The dry port and logistics park is one of four mega projects under the Lao Logistics Link (LLL) project, which PTLH has been granted a concession to develop. The other three projects are the Vung Ang seaport in Vietnam’s central Ha Tinh province, which the Lao developer and its Vietnamese partner will jointly develop and operate; a planned railway connecting Vientiane with the seaport; and a planned 2,000MW coal-fired power plant in central Khammuan province.
Of the 53 countries that have invested in Laos, China has the largest number of investments, undertaking a total of 813 projects worth US$ 16 billion.
“It is an environmental tragedy of the highest order that key rivers in Laos, such as the majestic Nam Ou, have been sacrificed to build these dams for an outcome that has seen not state revenues and sustainable development for the people of Laos, but elevated debt burdens and financial stress.”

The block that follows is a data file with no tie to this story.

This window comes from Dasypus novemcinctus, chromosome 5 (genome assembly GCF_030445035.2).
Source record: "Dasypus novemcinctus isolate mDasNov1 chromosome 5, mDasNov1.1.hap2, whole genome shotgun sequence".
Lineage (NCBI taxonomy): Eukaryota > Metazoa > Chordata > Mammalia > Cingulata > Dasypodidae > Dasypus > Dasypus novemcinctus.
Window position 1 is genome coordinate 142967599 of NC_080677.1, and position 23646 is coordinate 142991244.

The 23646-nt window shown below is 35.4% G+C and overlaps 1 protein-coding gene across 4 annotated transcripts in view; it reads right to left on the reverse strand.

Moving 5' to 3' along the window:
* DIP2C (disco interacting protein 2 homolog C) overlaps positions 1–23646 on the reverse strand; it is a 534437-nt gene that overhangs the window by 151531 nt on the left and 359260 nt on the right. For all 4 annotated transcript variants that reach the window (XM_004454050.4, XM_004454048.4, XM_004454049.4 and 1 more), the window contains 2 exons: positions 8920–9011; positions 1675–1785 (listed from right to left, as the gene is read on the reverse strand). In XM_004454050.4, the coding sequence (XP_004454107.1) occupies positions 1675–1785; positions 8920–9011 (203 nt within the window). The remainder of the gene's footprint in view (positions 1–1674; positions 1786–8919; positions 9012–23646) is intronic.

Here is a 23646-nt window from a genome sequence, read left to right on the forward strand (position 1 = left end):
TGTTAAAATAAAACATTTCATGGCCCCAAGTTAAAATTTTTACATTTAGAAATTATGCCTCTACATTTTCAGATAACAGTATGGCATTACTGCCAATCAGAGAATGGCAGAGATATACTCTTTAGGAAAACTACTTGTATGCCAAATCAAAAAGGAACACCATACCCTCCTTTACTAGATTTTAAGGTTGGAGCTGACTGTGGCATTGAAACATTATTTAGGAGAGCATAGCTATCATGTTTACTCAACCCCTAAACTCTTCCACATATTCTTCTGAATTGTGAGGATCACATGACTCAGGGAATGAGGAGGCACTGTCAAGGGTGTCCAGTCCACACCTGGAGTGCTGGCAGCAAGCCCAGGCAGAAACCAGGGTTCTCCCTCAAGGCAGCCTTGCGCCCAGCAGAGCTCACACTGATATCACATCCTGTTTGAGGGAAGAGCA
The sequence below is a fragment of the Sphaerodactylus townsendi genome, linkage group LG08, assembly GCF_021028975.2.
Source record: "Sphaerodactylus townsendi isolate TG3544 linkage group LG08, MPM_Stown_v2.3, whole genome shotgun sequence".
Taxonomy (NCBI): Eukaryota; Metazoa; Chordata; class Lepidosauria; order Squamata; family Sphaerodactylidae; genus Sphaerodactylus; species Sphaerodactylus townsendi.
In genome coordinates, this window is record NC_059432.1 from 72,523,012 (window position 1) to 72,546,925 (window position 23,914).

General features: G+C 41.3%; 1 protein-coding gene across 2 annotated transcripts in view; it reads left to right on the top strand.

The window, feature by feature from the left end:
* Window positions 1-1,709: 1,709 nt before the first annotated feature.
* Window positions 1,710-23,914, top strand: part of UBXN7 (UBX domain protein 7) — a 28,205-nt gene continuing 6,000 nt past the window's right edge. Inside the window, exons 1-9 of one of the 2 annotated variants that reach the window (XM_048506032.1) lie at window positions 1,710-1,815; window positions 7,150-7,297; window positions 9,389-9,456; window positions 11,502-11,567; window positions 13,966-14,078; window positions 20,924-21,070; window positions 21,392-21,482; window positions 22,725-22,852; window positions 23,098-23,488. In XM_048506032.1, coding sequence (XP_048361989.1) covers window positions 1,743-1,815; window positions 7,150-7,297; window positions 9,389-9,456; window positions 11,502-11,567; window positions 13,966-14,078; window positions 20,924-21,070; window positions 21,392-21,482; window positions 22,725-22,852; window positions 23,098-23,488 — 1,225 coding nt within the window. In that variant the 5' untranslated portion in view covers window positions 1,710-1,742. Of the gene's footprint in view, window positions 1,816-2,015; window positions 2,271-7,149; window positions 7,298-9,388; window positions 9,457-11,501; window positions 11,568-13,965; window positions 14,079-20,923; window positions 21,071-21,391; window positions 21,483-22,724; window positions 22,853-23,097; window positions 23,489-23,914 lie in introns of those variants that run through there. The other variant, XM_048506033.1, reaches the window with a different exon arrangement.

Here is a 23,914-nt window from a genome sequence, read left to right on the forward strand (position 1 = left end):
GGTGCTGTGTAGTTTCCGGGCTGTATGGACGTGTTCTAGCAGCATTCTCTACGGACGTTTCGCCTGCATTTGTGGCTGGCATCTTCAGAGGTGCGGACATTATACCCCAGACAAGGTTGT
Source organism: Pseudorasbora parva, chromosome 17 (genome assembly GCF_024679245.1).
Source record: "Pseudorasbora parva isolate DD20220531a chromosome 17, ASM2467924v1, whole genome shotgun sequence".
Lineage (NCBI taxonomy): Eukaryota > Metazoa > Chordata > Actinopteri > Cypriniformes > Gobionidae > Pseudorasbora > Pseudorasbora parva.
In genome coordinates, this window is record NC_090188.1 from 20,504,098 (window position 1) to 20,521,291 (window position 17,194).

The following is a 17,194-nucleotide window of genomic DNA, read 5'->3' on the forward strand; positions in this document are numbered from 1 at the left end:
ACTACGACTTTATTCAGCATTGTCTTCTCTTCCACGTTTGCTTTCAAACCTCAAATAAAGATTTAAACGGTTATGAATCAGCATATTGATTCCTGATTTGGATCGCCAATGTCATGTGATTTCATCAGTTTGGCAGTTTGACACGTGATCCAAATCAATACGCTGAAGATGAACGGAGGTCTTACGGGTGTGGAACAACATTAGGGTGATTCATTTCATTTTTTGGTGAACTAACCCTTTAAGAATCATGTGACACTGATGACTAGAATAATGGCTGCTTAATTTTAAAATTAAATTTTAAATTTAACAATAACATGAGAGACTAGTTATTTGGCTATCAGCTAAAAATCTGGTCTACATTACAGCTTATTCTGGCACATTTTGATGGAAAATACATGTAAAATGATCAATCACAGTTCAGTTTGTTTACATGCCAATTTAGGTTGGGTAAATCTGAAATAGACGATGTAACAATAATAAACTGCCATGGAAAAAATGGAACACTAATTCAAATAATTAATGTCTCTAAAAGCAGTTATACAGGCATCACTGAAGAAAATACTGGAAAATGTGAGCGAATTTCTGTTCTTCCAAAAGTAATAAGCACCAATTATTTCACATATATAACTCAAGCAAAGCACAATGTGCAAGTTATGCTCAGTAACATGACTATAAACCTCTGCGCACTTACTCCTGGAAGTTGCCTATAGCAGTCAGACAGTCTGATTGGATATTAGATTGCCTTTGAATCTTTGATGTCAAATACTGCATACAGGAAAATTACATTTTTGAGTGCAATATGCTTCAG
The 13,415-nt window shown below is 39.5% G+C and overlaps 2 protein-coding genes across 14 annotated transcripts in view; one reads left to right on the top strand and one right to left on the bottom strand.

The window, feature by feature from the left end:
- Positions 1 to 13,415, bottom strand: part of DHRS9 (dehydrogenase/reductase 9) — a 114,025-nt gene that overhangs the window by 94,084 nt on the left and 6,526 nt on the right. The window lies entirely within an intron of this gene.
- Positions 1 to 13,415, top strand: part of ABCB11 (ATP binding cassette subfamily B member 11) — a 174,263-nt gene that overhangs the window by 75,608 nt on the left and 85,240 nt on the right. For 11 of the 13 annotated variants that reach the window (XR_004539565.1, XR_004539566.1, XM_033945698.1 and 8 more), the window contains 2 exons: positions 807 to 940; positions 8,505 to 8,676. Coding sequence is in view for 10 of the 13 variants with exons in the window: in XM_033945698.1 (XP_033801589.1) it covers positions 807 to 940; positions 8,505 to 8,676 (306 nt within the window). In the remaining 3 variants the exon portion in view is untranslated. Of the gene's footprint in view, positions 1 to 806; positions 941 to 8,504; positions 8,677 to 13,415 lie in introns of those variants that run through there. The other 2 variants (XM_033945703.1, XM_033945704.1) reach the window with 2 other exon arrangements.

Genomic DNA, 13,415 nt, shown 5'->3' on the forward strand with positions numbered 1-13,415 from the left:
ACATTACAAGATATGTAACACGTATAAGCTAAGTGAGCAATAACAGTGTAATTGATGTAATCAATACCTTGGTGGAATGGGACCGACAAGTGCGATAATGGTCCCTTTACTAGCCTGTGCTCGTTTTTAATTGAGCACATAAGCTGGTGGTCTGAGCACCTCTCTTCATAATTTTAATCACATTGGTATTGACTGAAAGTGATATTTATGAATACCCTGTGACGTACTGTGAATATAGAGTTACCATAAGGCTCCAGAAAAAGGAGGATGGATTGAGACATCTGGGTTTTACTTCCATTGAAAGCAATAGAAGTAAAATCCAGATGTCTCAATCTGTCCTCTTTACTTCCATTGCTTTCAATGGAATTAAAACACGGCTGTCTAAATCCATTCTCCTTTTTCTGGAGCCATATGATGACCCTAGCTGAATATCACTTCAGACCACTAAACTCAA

Authorities are now resolving a number of final issues, including compensating individuals who have been affected by the Laos-China railway project and dealing with areas where the railway crosses highways.
The Business & Human Rights Resource Centre logged 679 charges of human rights abuse against Chinese companies operating abroad between 2013 and 2020. Among the key findeings were problems associated with lost livelihoods linked to a rail project in Laos were noted, the vast majority of the renewable energy complaints were related to hydropower projects, and Myanmar saw the most allegations of any country with 97.
These include a Memorandum of Understanding on hydropower development on the Ma River in Huaphan province, agreement to buy electricity from the Nam Ou and Nam Ngum 4 dams, and other electricity purchasing and mining agreements.
Laos could struggle to repay Chinese debt; that only a fraction of the population will benefit; and that overtourism could threaten Luang Prabang’s world heritage status